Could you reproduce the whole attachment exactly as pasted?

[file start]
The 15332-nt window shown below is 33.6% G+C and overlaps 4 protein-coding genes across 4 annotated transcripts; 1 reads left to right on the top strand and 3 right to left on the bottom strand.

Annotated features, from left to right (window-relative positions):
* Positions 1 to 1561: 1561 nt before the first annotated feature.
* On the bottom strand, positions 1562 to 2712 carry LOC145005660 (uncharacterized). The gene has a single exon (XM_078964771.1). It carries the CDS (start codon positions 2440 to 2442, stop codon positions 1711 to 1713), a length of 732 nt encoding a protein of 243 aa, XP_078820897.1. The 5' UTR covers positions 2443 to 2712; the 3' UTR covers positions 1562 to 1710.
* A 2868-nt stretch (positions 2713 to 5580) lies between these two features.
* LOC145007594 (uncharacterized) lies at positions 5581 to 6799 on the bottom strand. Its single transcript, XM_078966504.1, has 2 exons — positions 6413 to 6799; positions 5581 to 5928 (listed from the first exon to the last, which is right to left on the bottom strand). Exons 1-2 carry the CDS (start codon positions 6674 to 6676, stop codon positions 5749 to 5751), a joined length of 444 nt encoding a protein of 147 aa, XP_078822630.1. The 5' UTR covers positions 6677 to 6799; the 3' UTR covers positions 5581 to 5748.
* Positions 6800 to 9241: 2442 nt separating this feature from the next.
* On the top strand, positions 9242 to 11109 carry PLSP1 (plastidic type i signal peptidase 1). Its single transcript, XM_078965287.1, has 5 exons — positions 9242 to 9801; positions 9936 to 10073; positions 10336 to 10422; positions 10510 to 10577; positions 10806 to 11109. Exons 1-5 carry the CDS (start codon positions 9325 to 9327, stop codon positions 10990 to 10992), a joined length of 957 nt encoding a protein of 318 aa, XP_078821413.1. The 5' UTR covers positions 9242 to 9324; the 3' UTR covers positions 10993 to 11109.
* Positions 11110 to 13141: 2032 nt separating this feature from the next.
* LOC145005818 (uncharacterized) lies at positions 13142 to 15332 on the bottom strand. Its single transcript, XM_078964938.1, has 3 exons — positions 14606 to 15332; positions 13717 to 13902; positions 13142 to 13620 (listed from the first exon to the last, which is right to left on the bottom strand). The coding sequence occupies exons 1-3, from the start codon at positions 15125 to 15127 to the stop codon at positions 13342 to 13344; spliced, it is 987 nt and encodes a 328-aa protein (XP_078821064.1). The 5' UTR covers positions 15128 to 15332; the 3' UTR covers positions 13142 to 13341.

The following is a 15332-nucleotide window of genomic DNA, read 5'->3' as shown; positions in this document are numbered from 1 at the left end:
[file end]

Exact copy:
The 15332-nt window shown below is 33.6% G+C and overlaps 4 protein-coding genes across 4 annotated transcripts; 1 reads left to right on the top strand and 3 right to left on the bottom strand.

Annotated features, from left to right (window-relative positions):
* Positions 1 to 1561: 1561 nt before the first annotated feature.
* On the bottom strand, positions 1562 to 2712 carry LOC145005660 (uncharacterized). The gene has a single exon (XM_078964771.1). It carries the CDS (start codon positions 2440 to 2442, stop codon positions 1711 to 1713), a length of 732 nt encoding a protein of 243 aa, XP_078820897.1. The 5' UTR covers positions 2443 to 2712; the 3' UTR covers positions 1562 to 1710.
* A 2868-nt stretch (positions 2713 to 5580) lies between these two features.
* LOC145007594 (uncharacterized) lies at positions 5581 to 6799 on the bottom strand. Its single transcript, XM_078966504.1, has 2 exons — positions 6413 to 6799; positions 5581 to 5928 (listed from the first exon to the last, which is right to left on the bottom strand). Exons 1-2 carry the CDS (start codon positions 6674 to 6676, stop codon positions 5749 to 5751), a joined length of 444 nt encoding a protein of 147 aa, XP_078822630.1. The 5' UTR covers positions 6677 to 6799; the 3' UTR covers positions 5581 to 5748.
* Positions 6800 to 9241: 2442 nt separating this feature from the next.
* On the top strand, positions 9242 to 11109 carry PLSP1 (plastidic type i signal peptidase 1). Its single transcript, XM_078965287.1, has 5 exons — positions 9242 to 9801; positions 9936 to 10073; positions 10336 to 10422; positions 10510 to 10577; positions 10806 to 11109. Exons 1-5 carry the CDS (start codon positions 9325 to 9327, stop codon positions 10990 to 10992), a joined length of 957 nt encoding a protein of 318 aa, XP_078821413.1. The 5' UTR covers positions 9242 to 9324; the 3' UTR covers positions 10993 to 11109.
* Positions 11110 to 13141: 2032 nt separating this feature from the next.
* LOC145005818 (uncharacterized) lies at positions 13142 to 15332 on the bottom strand. Its single transcript, XM_078964938.1, has 3 exons — positions 14606 to 15332; positions 13717 to 13902; positions 13142 to 13620 (listed from the first exon to the last, which is right to left on the bottom strand). The coding sequence occupies exons 1-3, from the start codon at positions 15125 to 15127 to the stop codon at positions 13342 to 13344; spliced, it is 987 nt and encodes a 328-aa protein (XP_078821064.1). The 5' UTR covers positions 15128 to 15332; the 3' UTR covers positions 13142 to 13341.

The following is a 15332-nucleotide window of genomic DNA, read 5'->3' as shown; positions in this document are numbered from 1 at the left end: